Security of food is on agenda

THE Chinese proverb goes that if you teach a man to fish, he will eat for a lifetime.

But the benefits of teaching a man to teach another man to fish are one of many issues to be discussed at an international food security conference held in Brisbane today.

The conference, organised by the Australian non-government organisation the Crawford Fund, will host a range of national and international speakers including the United Nation’s International Fund for Agricultural Development president Dr Kanayo Nwanze.

Crawford Fund chief executive Denis Blight said the main focus of the conference would be to look at what could be done to improve food security in the tropics of both Australia and developing nations.

He said Australian aid to developing countried to help improve agricultural productivity and was a two-way street.

Mr Blight said combined research efforts brought benefits to both Australia and less resilient economies, citing past research into wheat varieties which created a higher yield variety that improved efficiency in agricultural production for strong and weaker economies.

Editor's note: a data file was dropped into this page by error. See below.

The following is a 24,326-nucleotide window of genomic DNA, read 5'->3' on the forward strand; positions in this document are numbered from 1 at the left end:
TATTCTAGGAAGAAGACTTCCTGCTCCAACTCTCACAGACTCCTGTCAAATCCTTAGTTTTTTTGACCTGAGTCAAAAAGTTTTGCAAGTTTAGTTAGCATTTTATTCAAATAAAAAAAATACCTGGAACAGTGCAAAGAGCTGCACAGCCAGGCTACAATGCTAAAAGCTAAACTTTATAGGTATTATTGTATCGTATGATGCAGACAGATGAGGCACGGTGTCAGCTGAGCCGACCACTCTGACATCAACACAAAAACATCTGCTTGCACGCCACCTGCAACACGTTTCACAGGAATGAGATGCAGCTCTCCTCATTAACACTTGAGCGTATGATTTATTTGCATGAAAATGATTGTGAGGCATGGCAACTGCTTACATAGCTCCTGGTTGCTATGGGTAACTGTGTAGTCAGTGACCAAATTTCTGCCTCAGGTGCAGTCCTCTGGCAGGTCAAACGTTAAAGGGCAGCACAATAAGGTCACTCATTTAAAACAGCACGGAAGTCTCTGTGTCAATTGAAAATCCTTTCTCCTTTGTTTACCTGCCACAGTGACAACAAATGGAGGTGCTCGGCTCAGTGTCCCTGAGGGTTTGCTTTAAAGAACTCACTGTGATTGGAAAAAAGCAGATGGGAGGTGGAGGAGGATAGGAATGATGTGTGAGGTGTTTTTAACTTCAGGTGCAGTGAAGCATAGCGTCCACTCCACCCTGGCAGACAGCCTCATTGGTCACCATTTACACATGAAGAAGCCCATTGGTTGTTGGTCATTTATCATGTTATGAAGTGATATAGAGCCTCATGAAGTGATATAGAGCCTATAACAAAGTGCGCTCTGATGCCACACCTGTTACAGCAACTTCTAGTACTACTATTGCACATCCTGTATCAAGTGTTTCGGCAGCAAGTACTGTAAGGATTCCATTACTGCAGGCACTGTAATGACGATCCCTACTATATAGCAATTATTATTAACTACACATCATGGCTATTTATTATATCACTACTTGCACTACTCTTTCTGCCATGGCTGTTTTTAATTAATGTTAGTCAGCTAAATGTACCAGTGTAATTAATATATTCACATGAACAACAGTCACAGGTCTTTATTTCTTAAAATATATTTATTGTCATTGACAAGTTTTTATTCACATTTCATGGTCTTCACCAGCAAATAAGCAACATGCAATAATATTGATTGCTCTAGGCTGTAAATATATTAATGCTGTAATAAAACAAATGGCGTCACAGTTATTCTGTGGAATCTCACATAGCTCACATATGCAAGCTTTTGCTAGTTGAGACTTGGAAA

The need for strategies to tackle the growing global food crisis has been highlighted in the Australian media in recent years, and a book by Australian scientist Dr Julian Cribb, who will speak at the conference, brought the issue to the fore last year.

Mr Blight said: “This conference will tackle a lot of issues we are now facing, and hopefully will raise the consciousness of how Australian foreign aid in developing nations can benefit both countries.”

He said Australia’s biggest export, more significant than grains and wool combined, was that of education.

“Foreign students come to Australia to study, and they take that knowledge back to their home countries.

“It is these people skills that may be Australia’s biggest asset in the future, that we cannot only teach a man to fish, or improve the productivity of a fishing operation, but teach a man to teach another man to fish for a fee – these are the people skills that we can export to help tackle global poverty.

“We have already made much progress internationally, with 350 million people in China and South-East Asia now out of poverty in the last five years, but there is much more we need to do.”

The conference at Parliamentary House today is titled “A Food Secure World: Challenging Choices for our North”, and will also discuss to what extent food security will be a problem in the tropics within the next 30 years; future scenarios for food prices, and the sustainable opportunities available for a renewed ‘northern food bowl’.



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